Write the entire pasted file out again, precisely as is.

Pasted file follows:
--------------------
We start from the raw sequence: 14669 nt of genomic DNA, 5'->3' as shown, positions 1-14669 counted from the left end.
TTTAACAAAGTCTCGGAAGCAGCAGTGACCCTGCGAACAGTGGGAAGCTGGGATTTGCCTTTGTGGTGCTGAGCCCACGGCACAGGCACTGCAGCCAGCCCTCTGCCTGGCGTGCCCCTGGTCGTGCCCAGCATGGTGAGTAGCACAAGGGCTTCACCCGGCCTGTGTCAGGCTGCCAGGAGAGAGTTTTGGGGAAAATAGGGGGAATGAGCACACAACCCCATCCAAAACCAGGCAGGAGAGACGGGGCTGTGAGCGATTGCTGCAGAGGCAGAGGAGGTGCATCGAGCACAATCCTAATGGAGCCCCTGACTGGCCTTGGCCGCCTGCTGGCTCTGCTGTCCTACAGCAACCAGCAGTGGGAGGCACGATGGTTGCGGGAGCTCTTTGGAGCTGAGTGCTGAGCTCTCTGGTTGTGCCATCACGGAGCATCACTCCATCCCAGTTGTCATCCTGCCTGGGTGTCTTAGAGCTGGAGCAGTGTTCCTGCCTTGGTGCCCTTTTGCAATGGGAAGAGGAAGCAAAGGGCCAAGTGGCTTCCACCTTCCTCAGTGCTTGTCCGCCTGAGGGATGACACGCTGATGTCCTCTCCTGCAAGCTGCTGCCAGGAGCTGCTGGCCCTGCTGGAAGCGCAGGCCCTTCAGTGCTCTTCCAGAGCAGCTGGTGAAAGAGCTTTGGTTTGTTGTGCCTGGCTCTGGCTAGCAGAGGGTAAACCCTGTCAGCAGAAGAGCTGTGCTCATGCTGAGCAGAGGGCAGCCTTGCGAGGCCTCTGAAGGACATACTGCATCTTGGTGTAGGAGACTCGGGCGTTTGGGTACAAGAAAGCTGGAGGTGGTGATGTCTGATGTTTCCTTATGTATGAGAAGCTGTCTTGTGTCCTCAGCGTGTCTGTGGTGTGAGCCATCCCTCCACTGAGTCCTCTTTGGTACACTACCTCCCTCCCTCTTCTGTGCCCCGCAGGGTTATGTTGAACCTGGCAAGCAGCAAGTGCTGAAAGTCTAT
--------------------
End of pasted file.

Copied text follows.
We start from the raw sequence: 14669 nt of genomic DNA, 5'->3' as shown, positions 1-14669 counted from the left end.
TTTAACAAAGTCTCGGAAGCAGCAGTGACCCTGCGAACAGTGGGAAGCTGGGATTTGCCTTTGTGGTGCTGAGCCCACGGCACAGGCACTGCAGCCAGCCCTCTGCCTGGCGTGCCCCTGGTCGTGCCCAGCATGGTGAGTAGCACAAGGGCTTCACCCGGCCTGTGTCAGGCTGCCAGGAGAGAGTTTTGGGGAAAATAGGGGGAATGAGCACACAACCCCATCCAAAACCAGGCAGGAGAGACGGGGCTGTGAGCGATTGCTGCAGAGGCAGAGGAGGTGCATCGAGCACAATCCTAATGGAGCCCCTGACTGGCCTTGGCCGCCTGCTGGCTCTGCTGTCCTACAGCAACCAGCAGTGGGAGGCACGATGGTTGCGGGAGCTCTTTGGAGCTGAGTGCTGAGCTCTCTGGTTGTGCCATCACGGAGCATCACTCCATCCCAGTTGTCATCCTGCCTGGGTGTCTTAGAGCTGGAGCAGTGTTCCTGCCTTGGTGCCCTTTTGCAATGGGAAGAGGAAGCAAAGGGCCAAGTGGCTTCCACCTTCCTCAGTGCTTGTCCGCCTGAGGGATGACACGCTGATGTCCTCTCCTGCAAGCTGCTGCCAGGAGCTGCTGGCCCTGCTGGAAGCGCAGGCCCTTCAGTGCTCTTCCAGAGCAGCTGGTGAAAGAGCTTTGGTTTGTTGTGCCTGGCTCTGGCTAGCAGAGGGTAAACCCTGTCAGCAGAAGAGCTGTGCTCATGCTGAGCAGAGGGCAGCCTTGCGAGGCCTCTGAAGGACATACTGCATCTTGGTGTAGGAGACTCGGGCGTTTGGGTACAAGAAAGCTGGAGGTGGTGATGTCTGATGTTTCCTTATGTATGAGAAGCTGTCTTGTGTCCTCAGCGTGTCTGTGGTGTGAGCCATCCCTCCACTGAGTCCTCTTTGGTACACTACCTCCCTCCCTCTTCTGTGCCCCGCAGGGTTATGTTGAACCTGGCAAGCAGCAAGTGCTGAAAGTCTAT